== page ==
Transport Layer for Cognitive Radio Sensor Networks

Transport Layer for Cognitive Radio Sensor Networks

Yasir Saleem (Sunway University, Malaysia) and Farrukh Salim (NED University of Engineering and Technology, Pakistan)
DOI: 10.4018/978-1-4666-6212-4.ch009
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The transport layer is responsible for reliable and energy-efficient delivery of packets from source to destination. Since Cognitive Radio Sensor Network (CRSN) is an emerging technology, there is a need to develop efficient transport layer protocols for it. Therefore, the main goal of this chapter is to provide design guidelines and highlight design issues and challenges of transport protocols for cognitive radio sensor networks. In this chapter, the authors provide a foundation for development of new transport protocols for cognitive radio sensor networks by presenting characteristics and major existing schemes of traditional transport protocols. Additionally, they provide design guidelines and challenges for the development of transport protocols for cognitive radio sensor networks including a guideline on simulation ground for transport protocols. In summary, this chapter is an initial step towards new directions of research and development of transport protocols for cognitive radio sensor networks.
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1. Introduction

Wireless networks follow fixed spectrum assignment policy which is regulated by the government. The spectrum is assigned to licensed holders who pay for the spectrum according to their usage and needs. This fixed spectrum assignment policy worked well in the past. But now, as much of the spectrum has been assigned to licensed holders and also there is high emergence of new portable devices such as laptops, smart phones, tablets, PDAs etc. which operate on unlicensed spectrum. This rapid emergence of new devices resulted in a dramatic increase in the usage of spectrum due to which, there is scarcity in the spectrum. Also, licensed users do not use their spectrum all the time, they use the spectrum in sporadic manner and the spectrum usage is concentrated on some portions while considerable portion of the spectrum remains unutilized (Akyildiz et al., 2006). Also according to Federal Communication Commission (FCC, 2003), the range of temporal and geographic variations in assigned spectrum utilization is from 15% to 85%. Thus spectrum usage is also very inefficient and large portion of spectrum is wasting.

Therefore a new communication paradigm is required for solving the problem of spectrum scarcity and inefficient spectrum utilization so that existing spectrum can be utilized opportunistically (Akyildiz et al., 2009). In order to solve this problem, FCC (FCC, 2003) has approved the usage of unlicensed devices on licensed spectrum band subject to the condition that licensed user (Primary Radio user) will not be interfered. On the other hand, Dynamic Spectrum Access (DSA) techniques are proposed to solve the problems of spectrum scarcity and inefficient spectrum usage. The key enabling technology for dynamic spectrum access is Cognitive Radio (CR) (Haykin, 2005; Zhao & Sadler, 2007; Wyglinski et al., 2009) which utilizes spectrum holes opportunistically. Spectrum holes are temporally unused spectrum which is currently not utilizing by PR users. The concept of spectrum holes is also illustrated in Figure 1.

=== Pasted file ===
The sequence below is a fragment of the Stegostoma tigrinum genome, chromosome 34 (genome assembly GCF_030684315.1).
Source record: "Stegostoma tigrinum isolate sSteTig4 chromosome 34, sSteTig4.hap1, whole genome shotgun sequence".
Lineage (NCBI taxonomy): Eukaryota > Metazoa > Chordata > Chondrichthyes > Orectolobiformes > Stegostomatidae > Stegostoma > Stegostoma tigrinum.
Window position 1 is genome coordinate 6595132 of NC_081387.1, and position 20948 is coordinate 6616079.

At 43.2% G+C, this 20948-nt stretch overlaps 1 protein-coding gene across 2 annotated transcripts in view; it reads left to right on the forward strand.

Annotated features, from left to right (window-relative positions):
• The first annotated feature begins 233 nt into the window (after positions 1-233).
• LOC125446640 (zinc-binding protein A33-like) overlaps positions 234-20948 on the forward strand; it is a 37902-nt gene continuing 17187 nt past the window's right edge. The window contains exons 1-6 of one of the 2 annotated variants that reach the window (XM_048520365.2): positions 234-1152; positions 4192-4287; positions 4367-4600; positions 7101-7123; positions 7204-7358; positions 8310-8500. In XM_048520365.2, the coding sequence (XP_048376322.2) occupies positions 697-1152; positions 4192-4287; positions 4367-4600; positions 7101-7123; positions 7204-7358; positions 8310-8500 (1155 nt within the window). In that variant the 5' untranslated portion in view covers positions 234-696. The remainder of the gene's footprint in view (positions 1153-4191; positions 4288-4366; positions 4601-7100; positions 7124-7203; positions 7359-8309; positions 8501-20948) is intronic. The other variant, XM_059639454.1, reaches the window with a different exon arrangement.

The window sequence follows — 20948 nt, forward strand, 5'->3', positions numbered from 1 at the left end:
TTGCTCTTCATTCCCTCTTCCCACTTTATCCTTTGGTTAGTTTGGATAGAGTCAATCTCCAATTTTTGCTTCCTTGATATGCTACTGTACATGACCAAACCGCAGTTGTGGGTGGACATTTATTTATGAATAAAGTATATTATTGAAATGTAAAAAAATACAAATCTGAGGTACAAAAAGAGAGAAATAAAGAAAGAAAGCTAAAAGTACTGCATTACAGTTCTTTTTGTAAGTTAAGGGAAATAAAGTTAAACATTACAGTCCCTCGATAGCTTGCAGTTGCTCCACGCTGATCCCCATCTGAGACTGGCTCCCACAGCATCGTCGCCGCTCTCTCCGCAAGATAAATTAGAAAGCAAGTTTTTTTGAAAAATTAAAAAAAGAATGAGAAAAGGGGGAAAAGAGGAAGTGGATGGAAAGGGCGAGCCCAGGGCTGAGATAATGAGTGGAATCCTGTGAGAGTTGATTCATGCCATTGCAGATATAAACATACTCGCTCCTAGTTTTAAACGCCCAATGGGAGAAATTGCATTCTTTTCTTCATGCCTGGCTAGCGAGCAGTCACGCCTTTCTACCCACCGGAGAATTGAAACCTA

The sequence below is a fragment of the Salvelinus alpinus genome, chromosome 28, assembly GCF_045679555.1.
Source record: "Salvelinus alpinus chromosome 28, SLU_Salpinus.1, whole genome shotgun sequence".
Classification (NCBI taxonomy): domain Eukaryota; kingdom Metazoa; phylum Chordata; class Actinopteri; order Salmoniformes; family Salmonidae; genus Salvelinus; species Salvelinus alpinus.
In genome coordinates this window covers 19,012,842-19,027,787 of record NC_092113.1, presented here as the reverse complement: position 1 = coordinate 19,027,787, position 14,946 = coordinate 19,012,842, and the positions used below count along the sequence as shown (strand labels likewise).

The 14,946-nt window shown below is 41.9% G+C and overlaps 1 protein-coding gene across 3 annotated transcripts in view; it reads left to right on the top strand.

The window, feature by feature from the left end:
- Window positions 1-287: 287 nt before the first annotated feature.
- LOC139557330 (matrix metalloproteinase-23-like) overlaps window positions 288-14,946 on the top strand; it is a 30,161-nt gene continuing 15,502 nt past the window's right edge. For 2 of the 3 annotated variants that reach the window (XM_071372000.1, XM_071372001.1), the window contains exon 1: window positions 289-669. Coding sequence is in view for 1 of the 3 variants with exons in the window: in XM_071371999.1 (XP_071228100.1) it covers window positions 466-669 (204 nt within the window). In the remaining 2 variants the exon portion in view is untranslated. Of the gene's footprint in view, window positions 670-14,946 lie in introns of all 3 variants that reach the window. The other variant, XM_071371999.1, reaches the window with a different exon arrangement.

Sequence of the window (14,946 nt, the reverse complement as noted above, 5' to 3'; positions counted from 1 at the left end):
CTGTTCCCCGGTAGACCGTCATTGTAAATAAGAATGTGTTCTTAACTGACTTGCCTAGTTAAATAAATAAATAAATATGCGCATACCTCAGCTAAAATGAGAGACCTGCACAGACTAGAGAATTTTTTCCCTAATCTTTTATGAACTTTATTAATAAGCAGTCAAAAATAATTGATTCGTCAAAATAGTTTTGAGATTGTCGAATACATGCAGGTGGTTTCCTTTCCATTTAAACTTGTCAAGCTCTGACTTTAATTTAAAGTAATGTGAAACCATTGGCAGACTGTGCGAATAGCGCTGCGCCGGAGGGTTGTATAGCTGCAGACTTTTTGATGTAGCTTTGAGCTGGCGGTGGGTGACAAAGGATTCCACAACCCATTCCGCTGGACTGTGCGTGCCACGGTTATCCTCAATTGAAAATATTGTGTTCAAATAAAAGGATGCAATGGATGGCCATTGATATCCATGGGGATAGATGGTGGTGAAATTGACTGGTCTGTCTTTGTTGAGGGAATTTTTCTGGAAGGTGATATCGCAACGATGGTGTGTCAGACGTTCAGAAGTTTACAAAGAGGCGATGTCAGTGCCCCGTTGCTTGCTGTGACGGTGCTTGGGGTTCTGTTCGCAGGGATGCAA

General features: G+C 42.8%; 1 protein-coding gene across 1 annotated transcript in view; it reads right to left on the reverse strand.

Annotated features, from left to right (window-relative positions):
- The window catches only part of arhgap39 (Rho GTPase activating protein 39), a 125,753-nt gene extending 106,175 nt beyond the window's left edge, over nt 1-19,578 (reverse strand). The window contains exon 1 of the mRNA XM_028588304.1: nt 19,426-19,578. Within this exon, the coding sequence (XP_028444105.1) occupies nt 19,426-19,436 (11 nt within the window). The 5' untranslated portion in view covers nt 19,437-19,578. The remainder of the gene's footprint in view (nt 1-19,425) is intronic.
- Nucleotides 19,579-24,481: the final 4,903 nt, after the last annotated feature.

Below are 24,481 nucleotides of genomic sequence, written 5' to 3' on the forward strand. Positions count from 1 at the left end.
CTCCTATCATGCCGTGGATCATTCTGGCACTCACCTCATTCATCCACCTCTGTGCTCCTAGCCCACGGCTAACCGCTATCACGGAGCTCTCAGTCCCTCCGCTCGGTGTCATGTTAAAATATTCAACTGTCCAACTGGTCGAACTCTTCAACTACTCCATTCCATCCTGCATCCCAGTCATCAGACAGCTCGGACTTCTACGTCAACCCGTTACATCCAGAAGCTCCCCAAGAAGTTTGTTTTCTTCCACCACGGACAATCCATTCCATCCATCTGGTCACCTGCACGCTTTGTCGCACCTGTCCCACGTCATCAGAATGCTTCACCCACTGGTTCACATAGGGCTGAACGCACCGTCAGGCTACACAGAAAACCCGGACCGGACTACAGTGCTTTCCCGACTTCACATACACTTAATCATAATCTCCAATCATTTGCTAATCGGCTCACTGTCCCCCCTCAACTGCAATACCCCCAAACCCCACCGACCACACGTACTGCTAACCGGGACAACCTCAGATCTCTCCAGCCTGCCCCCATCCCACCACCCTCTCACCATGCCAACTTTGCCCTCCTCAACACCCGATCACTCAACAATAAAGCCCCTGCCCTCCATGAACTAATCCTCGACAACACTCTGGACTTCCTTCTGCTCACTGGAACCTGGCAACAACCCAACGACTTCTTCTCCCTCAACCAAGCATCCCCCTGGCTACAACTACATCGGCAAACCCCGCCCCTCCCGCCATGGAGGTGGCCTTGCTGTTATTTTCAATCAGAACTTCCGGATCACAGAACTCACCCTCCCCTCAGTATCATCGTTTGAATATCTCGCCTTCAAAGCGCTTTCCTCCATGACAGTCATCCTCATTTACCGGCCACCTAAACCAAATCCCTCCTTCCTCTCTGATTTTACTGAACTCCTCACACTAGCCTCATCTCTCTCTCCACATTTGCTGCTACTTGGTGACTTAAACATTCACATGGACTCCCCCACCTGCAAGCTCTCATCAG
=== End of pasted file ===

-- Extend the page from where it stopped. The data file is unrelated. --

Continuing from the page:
Figure 1.

The concept of spectrum holes

Cognitive Radio (CR) devices are intelligent devices which are capable of adapting their transmission parameters based on the interaction with environment in which they operate (Akyildiz et al., 2009). The concept of CR technology is introduced by J. Mitola (Mitola et al., 1999; Mitola 2000). It is based on Software Defined Networking (SDR) which was proposed in order to mitigate dependency of radio networks on hardware characteristics (e.g. channel coding, bandwidth, frequency bands etc.) (Ramachandran et al., 2006). SDRs increase the flexibility of radio devices to operate on different spectrum bands by adding programming feature to them. This capability allows the device to operate on any spectrum band instead of specific spectrum bands like current radio devices such as 3G, GSM, 802.11 etc. (Tragos et al., 2013). CR devices have capability to sense the spectrum and find vacant spectrum bands. CR then utilizes these vacant/available spectrum bands opportunistically and solves the problem of spectrum scarcity and inefficient spectrum utilization caused by fixed spectrum assignment policy. In licensed bands, primary radio (PR) users, to whom spectrum is allocated, have higher priority to use the spectrum. Therefore CR users must detect the presence of PR users while accessing the spectrum and only use the current spectrum if PR user is not utilizing it at the current time. It is also possible that PR user arrives on its spectrum while CR user is utilizing it. In this case, CR user has to vacate the spectrum so that PR user should not be interfered and has to select another available idle spectrum band.

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